Posted by Tamara
The federal FLSA (Fair Labor Standards Act) establishes the guidelines for “comp time”.
“Comp time” or compensatory time is defined as paid time off in a future payroll week that is granted to a Delaware employee as a substitute for overtime pay.
For many local, Delaware and federal employees, receiving comp time instead of overtime pay is perfectly legal. For employees of private companies, however, receiving comp time instead of overtime pay is illegal.
Under FLSA, Delaware employees of private companies who work more than 40 hours in one payroll week must receive overtime pay at the rate of 1.5 times their usual hourly rate.
Melissa is a social worker employed by the city who works 52 hours in one payroll week. She is entitled to 40 hours of regular pay and 12 hours of overtime pay. Her employer grants her comp time instead of the overtime, which is within that employer’s rights. Melissa would receive 40 hours of regular pay, and 18 hours of comp time to be taken in the future.
Note that Melissa must receive comp time at the overtime rate. For each hour of overtime, she is entitled to 1.5 hours of comp time.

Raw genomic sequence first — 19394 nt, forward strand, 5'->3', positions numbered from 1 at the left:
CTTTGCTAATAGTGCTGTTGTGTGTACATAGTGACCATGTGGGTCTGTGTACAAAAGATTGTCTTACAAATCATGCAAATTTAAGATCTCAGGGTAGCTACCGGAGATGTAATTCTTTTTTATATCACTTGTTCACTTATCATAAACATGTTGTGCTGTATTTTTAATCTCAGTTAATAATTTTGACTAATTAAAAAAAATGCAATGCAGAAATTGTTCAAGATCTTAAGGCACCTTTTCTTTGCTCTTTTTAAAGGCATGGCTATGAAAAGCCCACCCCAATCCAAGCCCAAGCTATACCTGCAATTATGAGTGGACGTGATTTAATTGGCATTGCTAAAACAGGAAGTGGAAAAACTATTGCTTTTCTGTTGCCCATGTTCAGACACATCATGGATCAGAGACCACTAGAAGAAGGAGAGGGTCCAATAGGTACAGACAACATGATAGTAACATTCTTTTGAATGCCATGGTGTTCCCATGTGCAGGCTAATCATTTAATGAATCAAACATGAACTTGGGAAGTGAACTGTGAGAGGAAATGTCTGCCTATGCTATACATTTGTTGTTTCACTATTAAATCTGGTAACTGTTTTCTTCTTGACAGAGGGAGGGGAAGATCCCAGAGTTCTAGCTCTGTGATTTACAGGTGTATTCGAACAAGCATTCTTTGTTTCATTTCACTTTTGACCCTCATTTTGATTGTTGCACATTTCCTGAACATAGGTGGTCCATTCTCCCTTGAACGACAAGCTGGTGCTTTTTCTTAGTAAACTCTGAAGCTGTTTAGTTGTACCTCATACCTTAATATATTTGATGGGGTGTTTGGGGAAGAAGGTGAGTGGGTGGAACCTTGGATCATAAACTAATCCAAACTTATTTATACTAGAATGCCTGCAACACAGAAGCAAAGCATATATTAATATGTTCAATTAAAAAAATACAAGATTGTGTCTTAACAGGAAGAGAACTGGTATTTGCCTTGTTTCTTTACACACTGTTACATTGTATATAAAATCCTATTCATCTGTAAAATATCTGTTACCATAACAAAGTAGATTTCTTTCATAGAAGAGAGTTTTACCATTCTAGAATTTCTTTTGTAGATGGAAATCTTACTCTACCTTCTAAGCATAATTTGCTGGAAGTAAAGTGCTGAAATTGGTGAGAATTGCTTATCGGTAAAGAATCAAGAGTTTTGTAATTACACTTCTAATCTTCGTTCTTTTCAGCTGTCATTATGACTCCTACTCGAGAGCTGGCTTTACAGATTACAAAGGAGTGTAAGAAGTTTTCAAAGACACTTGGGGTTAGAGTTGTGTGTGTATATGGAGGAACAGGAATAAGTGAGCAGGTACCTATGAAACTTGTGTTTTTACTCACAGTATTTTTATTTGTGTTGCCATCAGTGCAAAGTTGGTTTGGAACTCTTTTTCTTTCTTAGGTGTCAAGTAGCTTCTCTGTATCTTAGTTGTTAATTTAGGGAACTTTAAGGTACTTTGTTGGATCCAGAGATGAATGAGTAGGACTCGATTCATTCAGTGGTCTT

James is a security guard for a private firm. He also works 52 hours in one payroll week. He is entitled to 40 hours of regular pay and 12 hours of overtime pay at 1.5 times his usual hourly rate. His employer cannot legally offer him comp time. FLSA mandates that James receive overtime pay for the extra hours he worked.
Delaware Employers sometimes grant “comp time” to exempt employees who are not entitled to overtime pay. Carolyn is an exempt employee who works 10 additional hours one week to complete a project. Her employer generously grants her 10 hours of paid time off for a future payroll period. In this scenario, the term “comp time” is misused. Since Carolyn is never entitled to overtime pay, her paid time off does not meet the legal definition of comp time.
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